Furthermore, in the past thirty years there is little or no evidence that giving has declined during periods of recession. In good times giving increases a lot, in bad times it just increases a little. Americans will give if the rationale is powerfully presented and the cause is just. The point we must make is that the cancer problem will not wither away in the face of this country's new crisis. Cancer incidence is not influenced by terrorist bombings and the cancer toll will not decline as a result. A half a million Americans will die this year if we don't press on with our agenda of hope and discovery.

The public, aware of the challenge and of the gravity of the problem, will respond, as they always have, if we deliver the clear message of need. The lives of too many people are at stake. The threat of cancer still looms over us, our children, and our grandchildren. It strikes Americans in staggering numbers, ignoring our grief and anxiety about the terror among us. We might suspend our appeals, but cancer will not suspend its destruction. If each of us can send this message, the resources to continue our quest for cancer control will be forthcoming. I'd bet my red, white and blue flag on it.

I have set forth just three great opportunities. There are countless others, I do not have time to mention. We must not miss these opportunities nor allow them to vanish. These are great challenges worthy of a great organization like the American Cancer Society. Our success will rest, not with the words of our leaders, but with the deeds of our people.

It will not be easy, but very little worth accomplishing really is. It will not be a part-time job for any of us. Once again we can take insight from another of this country's remarkable founding fathers. Thomas Paine in the American Crisis, December 23, 1776 wrote. "The summer soldier and the sunshine patriot, will, in this crises, shrink from the service of his country; but he who stands, deserves the love and thanks of man and woman. We have this consolation with us, that the harder the conflict, the more glorious the triumph. What we obtain too cheap, we esteem too lightly; 'tis dearness only that gives everything its value."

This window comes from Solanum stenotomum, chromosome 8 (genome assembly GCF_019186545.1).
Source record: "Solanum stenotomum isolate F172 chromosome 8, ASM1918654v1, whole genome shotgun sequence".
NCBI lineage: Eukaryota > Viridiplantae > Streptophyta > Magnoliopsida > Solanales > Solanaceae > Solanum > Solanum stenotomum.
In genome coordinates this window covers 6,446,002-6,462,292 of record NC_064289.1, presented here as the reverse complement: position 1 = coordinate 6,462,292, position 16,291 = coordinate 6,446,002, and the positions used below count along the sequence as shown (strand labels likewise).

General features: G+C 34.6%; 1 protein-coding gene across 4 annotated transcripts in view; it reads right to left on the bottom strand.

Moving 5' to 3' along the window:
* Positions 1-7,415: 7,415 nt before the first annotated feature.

At this the beginning of a new century, we have an extraordinary opportunity to change the course of cancer. The tide began to turn in 1990 with the first evidence of declining age-adjusted mortality. We must make certain that the decline continues and indeed accelerates.

I'm reminded of a great old Paul Simon tune entitled "Slip, Slidin Away." In it Simon, the consummate poet and philosopher sings "A good day ain't got no pain. A bad day is when I lie awake and think of things that might have been."

The need for our work is too precious and important for any of us to let cancer control go slip, slidin away.

Thank you.